Develop a network of experts – Find PBL colleagues you can go to for ideas, support, and collaboration.
Establish benchmarks and formative assessments – Build formative and benchmark assessments into the PBL design to help you and students monitor their progress toward learning outcomes.
Be flexible – Design an online curriculum that is structured, yet flexible enough to meet individual student learning needs.
Align online content to the project – Be selective in choosing content for PBL, and provide guidance in understanding and using the content.
Teach and assess collaboration skills – Be explicit about your expectations for collaboration within PBL, and model them for students.
Use synchronous online class meetings for collaboration, not content delivery – Rather than spending virtual class time lecturing, which tends to disengage students, use this time to get students working with their PBL teams.
Numerous studies have shown that the quality of learner-learner interactions matter more than the quantity of interactions (Garrison & Cleveland-Innes, 2005; Journell, 2008). While online learners need multiple opportunities to interact with one another, it is more important that the instructor design quality interactions than numerous interactions.
One way to facilitate learner-learner interaction is allowing students to facilitate class discussions, either synchronously or asynchronously. Prior to having students facilitate discussions, the instructor should teach and model how to lead an online discussion, gradually releasing responsibility for facilitating discussions to students. Researchers recommend using a variety of groupings for interaction, such as whole class and small group discussions, partner assignments, and individual responses (Mayes et al., 2011).
During both synchronous and asynchronous discussions, students can break out into smaller groups to engage in deeper conversations about the topic of discussion before coming back together with the whole class to share and reflect on small group conversations. Beyond the asynchronous discussion board and synchronous class meeting, there are endless possibilities for using web tools for learner-learner interaction online. Below are a few possibilities to consider.
- VoiceThread allows anyone to create a multimedia slideshow and have multiple people comment on the slides. Collaborators can leave text, voice, or video comments. Students can comment on each other’s slideshows to engage in a conversation around the content on the slides.
- Twitter chats, 1-hour conversations on topics of interest to participants, provide an opportunities for real-time conversation. Chats can be designed to involve only course participants or to reach out to others beyond the course to gain new perspectives and expertise.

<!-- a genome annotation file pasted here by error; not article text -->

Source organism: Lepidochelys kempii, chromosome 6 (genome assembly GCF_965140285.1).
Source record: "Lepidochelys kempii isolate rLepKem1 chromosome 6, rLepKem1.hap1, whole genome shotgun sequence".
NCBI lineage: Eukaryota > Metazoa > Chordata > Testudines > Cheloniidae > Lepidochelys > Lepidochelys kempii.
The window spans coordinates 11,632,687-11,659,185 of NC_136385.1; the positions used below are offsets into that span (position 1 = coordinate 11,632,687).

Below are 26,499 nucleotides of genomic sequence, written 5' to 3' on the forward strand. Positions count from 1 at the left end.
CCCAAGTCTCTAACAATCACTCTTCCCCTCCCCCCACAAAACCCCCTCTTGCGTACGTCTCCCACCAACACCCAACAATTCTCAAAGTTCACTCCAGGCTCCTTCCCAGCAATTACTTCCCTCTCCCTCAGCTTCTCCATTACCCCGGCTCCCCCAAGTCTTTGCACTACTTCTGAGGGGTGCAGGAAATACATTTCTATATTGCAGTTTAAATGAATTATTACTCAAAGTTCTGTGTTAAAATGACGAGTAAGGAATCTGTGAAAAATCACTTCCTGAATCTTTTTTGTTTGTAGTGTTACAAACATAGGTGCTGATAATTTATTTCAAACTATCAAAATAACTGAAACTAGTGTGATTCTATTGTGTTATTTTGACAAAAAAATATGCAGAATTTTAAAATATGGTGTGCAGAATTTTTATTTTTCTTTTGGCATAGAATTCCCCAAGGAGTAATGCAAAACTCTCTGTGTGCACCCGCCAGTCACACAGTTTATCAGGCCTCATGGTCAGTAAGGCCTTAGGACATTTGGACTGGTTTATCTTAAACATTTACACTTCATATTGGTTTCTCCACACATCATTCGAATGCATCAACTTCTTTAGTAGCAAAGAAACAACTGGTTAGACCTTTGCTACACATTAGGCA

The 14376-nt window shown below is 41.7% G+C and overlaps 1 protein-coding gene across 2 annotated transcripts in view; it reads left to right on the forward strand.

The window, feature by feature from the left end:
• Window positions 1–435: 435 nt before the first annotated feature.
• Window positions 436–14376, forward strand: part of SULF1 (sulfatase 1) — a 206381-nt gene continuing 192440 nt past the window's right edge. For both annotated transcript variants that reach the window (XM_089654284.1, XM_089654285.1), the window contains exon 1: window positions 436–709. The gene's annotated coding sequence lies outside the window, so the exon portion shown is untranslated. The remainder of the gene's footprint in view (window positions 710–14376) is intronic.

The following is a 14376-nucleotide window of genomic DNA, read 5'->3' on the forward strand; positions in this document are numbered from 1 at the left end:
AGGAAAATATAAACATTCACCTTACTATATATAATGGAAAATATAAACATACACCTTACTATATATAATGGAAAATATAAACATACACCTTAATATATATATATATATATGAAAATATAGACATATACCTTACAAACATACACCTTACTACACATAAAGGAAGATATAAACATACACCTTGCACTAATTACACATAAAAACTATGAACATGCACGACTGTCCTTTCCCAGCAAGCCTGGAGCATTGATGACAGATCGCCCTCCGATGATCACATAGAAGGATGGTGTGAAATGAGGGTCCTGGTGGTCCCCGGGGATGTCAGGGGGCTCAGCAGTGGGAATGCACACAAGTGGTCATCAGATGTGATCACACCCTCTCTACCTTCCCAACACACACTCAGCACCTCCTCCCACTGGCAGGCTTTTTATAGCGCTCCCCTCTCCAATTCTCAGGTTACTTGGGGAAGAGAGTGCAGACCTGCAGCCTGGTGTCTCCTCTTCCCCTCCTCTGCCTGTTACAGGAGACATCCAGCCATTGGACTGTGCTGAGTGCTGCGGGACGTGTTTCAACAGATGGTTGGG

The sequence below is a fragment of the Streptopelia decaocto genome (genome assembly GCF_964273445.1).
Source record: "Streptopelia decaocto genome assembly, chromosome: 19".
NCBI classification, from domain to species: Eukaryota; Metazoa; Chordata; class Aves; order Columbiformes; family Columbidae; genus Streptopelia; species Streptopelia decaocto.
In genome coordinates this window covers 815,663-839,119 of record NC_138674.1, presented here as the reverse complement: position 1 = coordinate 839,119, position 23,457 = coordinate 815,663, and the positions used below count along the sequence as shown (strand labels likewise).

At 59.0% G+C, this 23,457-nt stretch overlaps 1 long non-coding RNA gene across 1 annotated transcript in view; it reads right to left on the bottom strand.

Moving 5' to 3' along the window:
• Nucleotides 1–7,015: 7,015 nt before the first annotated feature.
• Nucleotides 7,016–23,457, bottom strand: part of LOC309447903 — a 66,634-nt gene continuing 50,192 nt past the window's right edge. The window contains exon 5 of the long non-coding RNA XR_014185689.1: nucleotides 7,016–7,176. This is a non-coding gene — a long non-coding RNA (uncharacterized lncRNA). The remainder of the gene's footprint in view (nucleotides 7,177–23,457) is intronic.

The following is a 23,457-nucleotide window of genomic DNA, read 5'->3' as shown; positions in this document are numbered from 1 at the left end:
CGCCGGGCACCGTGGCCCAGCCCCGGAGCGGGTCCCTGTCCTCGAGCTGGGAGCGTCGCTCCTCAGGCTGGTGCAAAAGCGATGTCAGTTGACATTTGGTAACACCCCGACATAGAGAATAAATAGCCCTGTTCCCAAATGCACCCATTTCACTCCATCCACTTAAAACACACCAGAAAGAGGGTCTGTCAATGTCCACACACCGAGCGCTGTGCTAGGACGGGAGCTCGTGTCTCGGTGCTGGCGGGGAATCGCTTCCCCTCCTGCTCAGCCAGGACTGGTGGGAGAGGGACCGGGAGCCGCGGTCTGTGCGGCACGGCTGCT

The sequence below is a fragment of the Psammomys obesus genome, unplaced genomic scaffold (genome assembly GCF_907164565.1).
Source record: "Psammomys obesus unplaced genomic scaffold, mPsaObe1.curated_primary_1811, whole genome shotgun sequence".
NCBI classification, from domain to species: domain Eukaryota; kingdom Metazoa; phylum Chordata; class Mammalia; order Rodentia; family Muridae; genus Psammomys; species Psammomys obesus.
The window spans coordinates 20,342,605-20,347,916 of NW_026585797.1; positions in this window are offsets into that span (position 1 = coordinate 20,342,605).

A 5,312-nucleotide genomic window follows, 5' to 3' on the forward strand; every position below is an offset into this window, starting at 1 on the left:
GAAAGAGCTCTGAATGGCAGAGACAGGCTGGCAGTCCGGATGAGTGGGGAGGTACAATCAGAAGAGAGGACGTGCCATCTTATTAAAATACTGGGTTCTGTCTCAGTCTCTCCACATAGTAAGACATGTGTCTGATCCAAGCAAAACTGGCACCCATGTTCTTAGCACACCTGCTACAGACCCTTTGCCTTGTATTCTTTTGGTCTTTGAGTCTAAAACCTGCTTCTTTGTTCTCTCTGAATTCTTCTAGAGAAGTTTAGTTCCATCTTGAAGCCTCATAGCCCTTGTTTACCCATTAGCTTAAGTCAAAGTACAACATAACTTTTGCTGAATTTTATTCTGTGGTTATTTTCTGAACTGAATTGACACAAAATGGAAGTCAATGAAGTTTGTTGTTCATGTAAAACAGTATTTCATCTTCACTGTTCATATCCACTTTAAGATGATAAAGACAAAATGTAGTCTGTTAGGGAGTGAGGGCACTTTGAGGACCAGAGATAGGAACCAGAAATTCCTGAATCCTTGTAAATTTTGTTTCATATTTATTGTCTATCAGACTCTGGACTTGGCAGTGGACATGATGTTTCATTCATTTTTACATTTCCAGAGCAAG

- Watch2gether provides a setting where students can watch a YouTube video together online and engage in a synchronous chat while viewing the video. Rooms in Watch2gether are private, so the only people who can join the discussion are those who have been invited.
Whether you teach fully online courses, blended courses, or web-enhanced face-to-face courses, consider these ways to increase learner-instructor, learner-content, and learner-learner interaction. I’d love to hear your ideas for creating interactive learning experiences for students. Fee free to leave a comment to share your ideas.
- Brinthaupt, T. M., Fisher, L. S., Gardner, J. G., Raffo, D. M., & Woodard, J. B. (2011). What the best online teachers should do. Journal of Online Learning and Teaching, 7(4), 515-524.
- Garrison, D. R., & Anderson, T. (2003). E–Learning in the 21st century: A framework for research and practice. London: Routledge/Falmer.
- Garrison, D. R., & Cleveland-Innes, M. (2005). Facilitating cognitive presence in online learning: Interaction is not enough. The American Journal of Distance Education, 19(3), 133-148.
- Journell, W. (2008). Facilitating historical discussions using asynchronous communication: The role of the teacher. Theory and Research in Social Education, 36(4), 317-355.
- Mayes, R., Luebeck, J., Ku, H. Y., Akarasriworn, C., & Korkmaz, O. (2011). Themes and strategies for transformative online instruction: A review of literature and practice. The Quarterly Review of Distance Education, 12(3), 151-166.
- Moore, M. G. (1989). Editorial: Three types of interaction. 3(2), 1-7.
- Schweizer, H., Whipp, J., & Hayslett, C. (2002). Quality control in online courses: Using a social constructivist framework. Computers in the Schools, 19(3/4), 143-158.
- Shackelford, J. L., & Maxwell, M. (2012). Contribution of learner-instructor interaction to sense of community in graduate online education. Journal of Online Learning and Teaching, 8(4), 248-260.
Feature image courtesy of Flickr, Parker Knight.